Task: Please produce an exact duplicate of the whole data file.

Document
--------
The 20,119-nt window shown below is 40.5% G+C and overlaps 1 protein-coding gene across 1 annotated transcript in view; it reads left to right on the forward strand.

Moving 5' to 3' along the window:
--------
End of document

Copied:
The 20,119-nt window shown below is 40.5% G+C and overlaps 1 protein-coding gene across 1 annotated transcript in view; it reads left to right on the forward strand.

Moving 5' to 3' along the window: